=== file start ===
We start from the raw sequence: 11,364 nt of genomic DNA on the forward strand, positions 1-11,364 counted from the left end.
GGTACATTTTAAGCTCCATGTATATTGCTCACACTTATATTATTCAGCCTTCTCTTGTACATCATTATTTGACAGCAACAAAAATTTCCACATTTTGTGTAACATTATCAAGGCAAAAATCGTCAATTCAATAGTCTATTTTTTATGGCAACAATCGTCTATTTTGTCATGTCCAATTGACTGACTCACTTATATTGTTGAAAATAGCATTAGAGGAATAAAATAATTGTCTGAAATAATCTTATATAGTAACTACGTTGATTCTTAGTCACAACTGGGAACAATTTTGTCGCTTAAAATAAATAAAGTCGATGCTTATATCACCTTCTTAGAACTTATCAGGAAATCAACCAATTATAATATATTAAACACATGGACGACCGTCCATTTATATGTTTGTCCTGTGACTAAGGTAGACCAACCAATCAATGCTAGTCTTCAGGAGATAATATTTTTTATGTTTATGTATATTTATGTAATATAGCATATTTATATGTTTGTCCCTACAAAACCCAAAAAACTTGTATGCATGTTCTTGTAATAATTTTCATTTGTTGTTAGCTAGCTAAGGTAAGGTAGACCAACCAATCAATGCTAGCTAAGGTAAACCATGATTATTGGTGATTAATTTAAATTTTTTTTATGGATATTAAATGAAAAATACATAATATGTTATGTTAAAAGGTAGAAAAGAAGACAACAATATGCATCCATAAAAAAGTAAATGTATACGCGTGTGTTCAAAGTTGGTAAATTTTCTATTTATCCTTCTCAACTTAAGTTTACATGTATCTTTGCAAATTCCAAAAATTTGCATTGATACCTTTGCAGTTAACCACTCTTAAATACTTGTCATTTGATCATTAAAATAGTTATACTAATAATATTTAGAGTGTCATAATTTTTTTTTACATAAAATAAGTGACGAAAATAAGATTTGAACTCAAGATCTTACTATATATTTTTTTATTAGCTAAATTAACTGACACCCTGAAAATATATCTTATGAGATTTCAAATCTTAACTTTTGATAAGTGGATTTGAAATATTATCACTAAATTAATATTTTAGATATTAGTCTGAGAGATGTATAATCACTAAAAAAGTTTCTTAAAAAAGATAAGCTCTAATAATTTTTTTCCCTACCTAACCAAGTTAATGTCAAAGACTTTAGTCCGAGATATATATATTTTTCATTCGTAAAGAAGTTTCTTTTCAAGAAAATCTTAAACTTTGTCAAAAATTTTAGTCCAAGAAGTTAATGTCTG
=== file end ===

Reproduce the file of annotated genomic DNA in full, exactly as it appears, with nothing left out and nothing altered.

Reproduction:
We start from the raw sequence: 11,364 nt of genomic DNA on the forward strand, positions 1-11,364 counted from the left end.
GGTACATTTTAAGCTCCATGTATATTGCTCACACTTATATTATTCAGCCTTCTCTTGTACATCATTATTTGACAGCAACAAAAATTTCCACATTTTGTGTAACATTATCAAGGCAAAAATCGTCAATTCAATAGTCTATTTTTTATGGCAACAATCGTCTATTTTGTCATGTCCAATTGACTGACTCACTTATATTGTTGAAAATAGCATTAGAGGAATAAAATAATTGTCTGAAATAATCTTATATAGTAACTACGTTGATTCTTAGTCACAACTGGGAACAATTTTGTCGCTTAAAATAAATAAAGTCGATGCTTATATCACCTTCTTAGAACTTATCAGGAAATCAACCAATTATAATATATTAAACACATGGACGACCGTCCATTTATATGTTTGTCCTGTGACTAAGGTAGACCAACCAATCAATGCTAGTCTTCAGGAGATAATATTTTTTATGTTTATGTATATTTATGTAATATAGCATATTTATATGTTTGTCCCTACAAAACCCAAAAAACTTGTATGCATGTTCTTGTAATAATTTTCATTTGTTGTTAGCTAGCTAAGGTAAGGTAGACCAACCAATCAATGCTAGCTAAGGTAAACCATGATTATTGGTGATTAATTTAAATTTTTTTTATGGATATTAAATGAAAAATACATAATATGTTATGTTAAAAGGTAGAAAAGAAGACAACAATATGCATCCATAAAAAAGTAAATGTATACGCGTGTGTTCAAAGTTGGTAAATTTTCTATTTATCCTTCTCAACTTAAGTTTACATGTATCTTTGCAAATTCCAAAAATTTGCATTGATACCTTTGCAGTTAACCACTCTTAAATACTTGTCATTTGATCATTAAAATAGTTATACTAATAATATTTAGAGTGTCATAATTTTTTTTTACATAAAATAAGTGACGAAAATAAGATTTGAACTCAAGATCTTACTATATATTTTTTTATTAGCTAAATTAACTGACACCCTGAAAATATATCTTATGAGATTTCAAATCTTAACTTTTGATAAGTGGATTTGAAATATTATCACTAAATTAATATTTTAGATATTAGTCTGAGAGATGTATAATCACTAAAAAAGTTTCTTAAAAAAGATAAGCTCTAATAATTTTTTTCCCTACCTAACCAAGTTAATGTCAAAGACTTTAGTCCGAGATATATATATTTTTCATTCGTAAAGAAGTTTCTTTTCAAGAAAATCTTAAACTTTGTCAAAAATTTTAGTCCAAGAAGTTAATGTCTG